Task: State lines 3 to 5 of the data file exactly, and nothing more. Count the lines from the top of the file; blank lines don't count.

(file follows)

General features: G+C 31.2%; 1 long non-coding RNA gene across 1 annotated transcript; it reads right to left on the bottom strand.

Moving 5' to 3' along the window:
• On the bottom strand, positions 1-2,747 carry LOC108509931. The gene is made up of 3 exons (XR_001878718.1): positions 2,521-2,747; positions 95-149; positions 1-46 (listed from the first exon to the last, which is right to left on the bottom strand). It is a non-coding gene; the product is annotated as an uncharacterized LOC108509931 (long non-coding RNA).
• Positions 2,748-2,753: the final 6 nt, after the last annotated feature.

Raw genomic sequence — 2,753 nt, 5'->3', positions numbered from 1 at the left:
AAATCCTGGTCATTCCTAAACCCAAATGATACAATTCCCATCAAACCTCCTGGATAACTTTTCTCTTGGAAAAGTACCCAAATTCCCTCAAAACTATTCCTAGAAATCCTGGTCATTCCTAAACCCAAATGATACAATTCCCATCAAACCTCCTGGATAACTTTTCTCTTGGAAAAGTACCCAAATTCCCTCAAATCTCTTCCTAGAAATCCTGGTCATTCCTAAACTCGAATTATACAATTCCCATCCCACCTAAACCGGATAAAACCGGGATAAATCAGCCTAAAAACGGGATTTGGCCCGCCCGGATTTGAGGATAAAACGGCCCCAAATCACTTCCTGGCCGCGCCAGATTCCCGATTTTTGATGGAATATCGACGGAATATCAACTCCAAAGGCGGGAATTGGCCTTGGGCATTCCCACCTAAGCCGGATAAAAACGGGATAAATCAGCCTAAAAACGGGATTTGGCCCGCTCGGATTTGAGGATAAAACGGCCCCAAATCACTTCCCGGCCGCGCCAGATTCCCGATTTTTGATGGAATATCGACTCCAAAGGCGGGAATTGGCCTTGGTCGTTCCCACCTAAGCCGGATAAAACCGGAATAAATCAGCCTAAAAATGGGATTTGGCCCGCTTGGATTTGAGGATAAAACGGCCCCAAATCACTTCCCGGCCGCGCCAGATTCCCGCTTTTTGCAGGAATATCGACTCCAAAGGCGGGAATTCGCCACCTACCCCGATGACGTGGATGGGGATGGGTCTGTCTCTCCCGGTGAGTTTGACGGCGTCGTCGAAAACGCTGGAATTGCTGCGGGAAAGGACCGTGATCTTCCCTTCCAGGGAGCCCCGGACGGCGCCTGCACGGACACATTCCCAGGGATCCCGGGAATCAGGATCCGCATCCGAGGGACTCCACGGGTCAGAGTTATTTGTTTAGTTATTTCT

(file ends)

• On the bottom strand, positions 1-2,747 carry LOC108509931. The gene is made up of 3 exons (XR_001878718.1): positions 2,521-2,747; positions 95-149; positions 1-46 (listed from the first exon to the last, which is right to left on the bottom strand). It is a non-coding gene; the product is annotated as an uncharacterized LOC108509931 (long non-coding RNA).
• Positions 2,748-2,753: the final 6 nt, after the last annotated feature.

Raw genomic sequence — 2,753 nt, 5'->3', positions numbered from 1 at the left: